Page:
The boss wants to buy a top player from Manchester United. “Fuck’em. Fanculo. Fanculo. Fuck’em all. Teste di cazzo! Dick heads! We have to win something big this year. Cazzo! A top place in an international league championship. We need those international league premiums—twenty million just for placing. Cazzo! One premium, another new top player. Another top player, another premium.”
The boss lights a cigarette. “No, cazzo, no,” he answers the other whose back I see, “not all corrupt …” (I miss some words maybe spoken in some dialect while he gesticulates, a sour look on his face.). “Fanculo! Owners are one thing, majority shareholders another. We control a majority ... do what we want. Adesso, adesso. Now. Now I have to think … incomprehensible blah blah blah. “I think better in Parioli,” he says. “Drive home … (gesticulations covering mouth) will think better.”
He stands up. He hovers. In the powder blue jacket and without make-up the head waiter looks older. Looks meaner. Looks mad. Looks simply fed up.
“Fanculo, ci devo pensare.” Clear as the one moon overhead, he says it: “Okay, I have to think about it.”
What does it all mean? I wonder if the world seen through binoculars is the real world. If what I see through zeroed-in looking glass really happens. If the ten percent lost in the glass is the real part. Ask the specialists if that ten percent world really exists. I don’t know the answers. Nor do I know if lip-read words are real words. We are back to imagination and the Parisian’s Einstein.
The last guests have left. The cashier climbs the hill and disappears through the gate. Someone is closing the doors and windows of The Two Moons. I run up the hill, drive out the gate and park in the darkness on the street outside the complex. My car is dark. I slouch down. I want to see who is driving the mammoth Ferrari. The smooth chameleon, ex-pancaked face, ristorante-football proprietor, head waiter, Mafioso in his summer jacket doesn’t so much as glance at my old VW Golf. He drives down the hill—I had read on his lips—headed for Rome’s luxurious Monte Parioli.
I follow at a safe distance. Carefully down the hill, narrow curvy streets. Via Cassia Veientana toward Rome. Subito 170 ks—and more—high speed Ferraris, you don’t notice you’re flying. My old turbo flies too. Ten, twelve minutes. Exit on Ring Road. Should I even be doing this? Exit onto Via Flaminia. High nighttime speeds maintained. What can I see in Parioli? Apartments, a few single houses. Useless. I don’t need this. On the eight lanes of Corso di Francia, I get it. He’s the wrong target!... for now. He’s going home to wife and children. To a companion. I lip read that. I make a fast U-turn. Full of doubts . Back to Via Flaminia, back to the Ring Road and Cassia Veientana. Fatuous chase at 170 ks back to The Two Moons. Twelve minutes north at night; daytime, one hour plus. To do I don’t know what. Answers must be here. It’s all here at The Two Moons. I start to enter the restaurant complex, hesitate, turn around and again park in the total darkness on the street.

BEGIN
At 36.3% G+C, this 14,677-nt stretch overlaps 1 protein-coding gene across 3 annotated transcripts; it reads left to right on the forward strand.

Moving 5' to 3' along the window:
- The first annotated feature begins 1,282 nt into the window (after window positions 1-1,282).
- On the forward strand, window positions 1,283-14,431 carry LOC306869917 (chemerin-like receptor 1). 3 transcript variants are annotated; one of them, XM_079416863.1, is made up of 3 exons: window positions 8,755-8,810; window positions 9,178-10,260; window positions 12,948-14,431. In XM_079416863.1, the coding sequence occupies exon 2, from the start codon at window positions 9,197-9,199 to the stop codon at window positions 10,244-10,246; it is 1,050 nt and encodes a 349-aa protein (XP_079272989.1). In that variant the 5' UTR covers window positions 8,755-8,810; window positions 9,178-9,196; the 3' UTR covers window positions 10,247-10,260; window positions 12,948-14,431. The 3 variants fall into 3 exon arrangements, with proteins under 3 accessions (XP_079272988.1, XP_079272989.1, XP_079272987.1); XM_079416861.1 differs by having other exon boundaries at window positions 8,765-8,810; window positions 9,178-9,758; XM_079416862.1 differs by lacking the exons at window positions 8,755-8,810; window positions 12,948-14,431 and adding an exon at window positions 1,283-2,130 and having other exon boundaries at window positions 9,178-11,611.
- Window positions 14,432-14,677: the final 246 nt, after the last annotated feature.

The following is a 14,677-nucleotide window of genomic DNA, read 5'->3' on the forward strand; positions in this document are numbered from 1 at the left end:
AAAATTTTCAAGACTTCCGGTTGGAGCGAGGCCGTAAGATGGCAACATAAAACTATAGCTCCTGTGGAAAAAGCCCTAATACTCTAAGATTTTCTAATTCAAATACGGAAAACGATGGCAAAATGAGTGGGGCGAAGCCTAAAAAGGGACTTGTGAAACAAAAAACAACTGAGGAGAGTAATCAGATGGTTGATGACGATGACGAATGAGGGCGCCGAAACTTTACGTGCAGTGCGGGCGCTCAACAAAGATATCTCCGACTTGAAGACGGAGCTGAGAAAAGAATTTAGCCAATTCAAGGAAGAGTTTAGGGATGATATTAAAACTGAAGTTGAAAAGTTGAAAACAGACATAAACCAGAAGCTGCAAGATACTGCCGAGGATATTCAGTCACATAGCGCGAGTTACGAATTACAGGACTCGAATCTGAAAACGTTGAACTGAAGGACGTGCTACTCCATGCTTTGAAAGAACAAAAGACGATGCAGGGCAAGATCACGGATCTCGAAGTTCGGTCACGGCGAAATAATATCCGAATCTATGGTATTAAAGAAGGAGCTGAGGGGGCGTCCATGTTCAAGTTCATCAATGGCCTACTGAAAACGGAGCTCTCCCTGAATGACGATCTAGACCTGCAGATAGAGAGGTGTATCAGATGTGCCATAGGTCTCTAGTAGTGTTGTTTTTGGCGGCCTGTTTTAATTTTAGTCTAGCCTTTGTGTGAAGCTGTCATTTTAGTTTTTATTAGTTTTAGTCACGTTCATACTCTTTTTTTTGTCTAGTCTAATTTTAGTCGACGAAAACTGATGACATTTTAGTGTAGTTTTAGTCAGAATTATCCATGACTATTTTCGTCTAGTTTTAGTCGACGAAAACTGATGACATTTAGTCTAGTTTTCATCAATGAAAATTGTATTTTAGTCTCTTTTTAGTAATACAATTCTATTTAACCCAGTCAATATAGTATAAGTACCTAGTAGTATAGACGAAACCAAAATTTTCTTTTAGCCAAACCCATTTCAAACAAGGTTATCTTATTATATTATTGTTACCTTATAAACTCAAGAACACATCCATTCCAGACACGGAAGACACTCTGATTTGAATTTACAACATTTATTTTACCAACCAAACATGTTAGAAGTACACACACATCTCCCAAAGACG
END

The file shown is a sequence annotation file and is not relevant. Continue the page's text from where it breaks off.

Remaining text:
The purr of the second Porsche sounds. Its interior lights are still on. The gray-haired young-looking man. I wait until he turns the first curve, then follow, without headlights. As expected, downhill, enter Via Cassia Veientana. I stay far back. Porsche tail lights are BIG BIG BIG. I follow those lights to Trastevere. We park at Piazza Trilussa. Poets’ piazza. The bronze bust of the Rome dialect poet, Trilussa, before me. For some reason, Borges and Neruda are in my head. Gray hair enters a tavern. Five minutes later I follow. The first thing I see is a replica of their table at The Two Moons. The same FOUR men, almost interchangeable, plus the Scorer-Killer, their heads together, confabulating, conspiring, conniving, colluding. I keep my face turned. I sit in a discreet corner from where I can watch, lip read and with luck overhear. I drink a beer. “He’s got to go,” I hear, afraid to turn my head toward them. The killer is shoulder-to-shoulder with the man in the Hawaiian shirt whose life I’d feared for. Fanculo! I have to see. Warily I turn. Gray hair-young face says: “His problem is he’s afraid of losing also The Two Moons.”
The killer-scorer spreads his arms two meters wide like a goalie. “Fear’s the weak point, the killer of bad investors.”
“Michel, mon ami, he’s got to go … The Two Moons or not. Withdraw our financing and that paradise on the hill will sink into the oblivion of the River Lethe.”
The killer didn’t know Greek: “Who will even know it once existed? Without OUR football players and their families, without their banquets, without their victories celebrated there and their defeats mourned, what meaning will The Two Moons have left?”
Ordinary business talks. Deadly conspiracy. Little mystery.
I now know that The Two moons on the hill will turn out to be just an overrated restaurant with an extraordinary panorama at its feet and a mediocre kitchen in the back. And I will still be in the dark about the mysterious objective of life.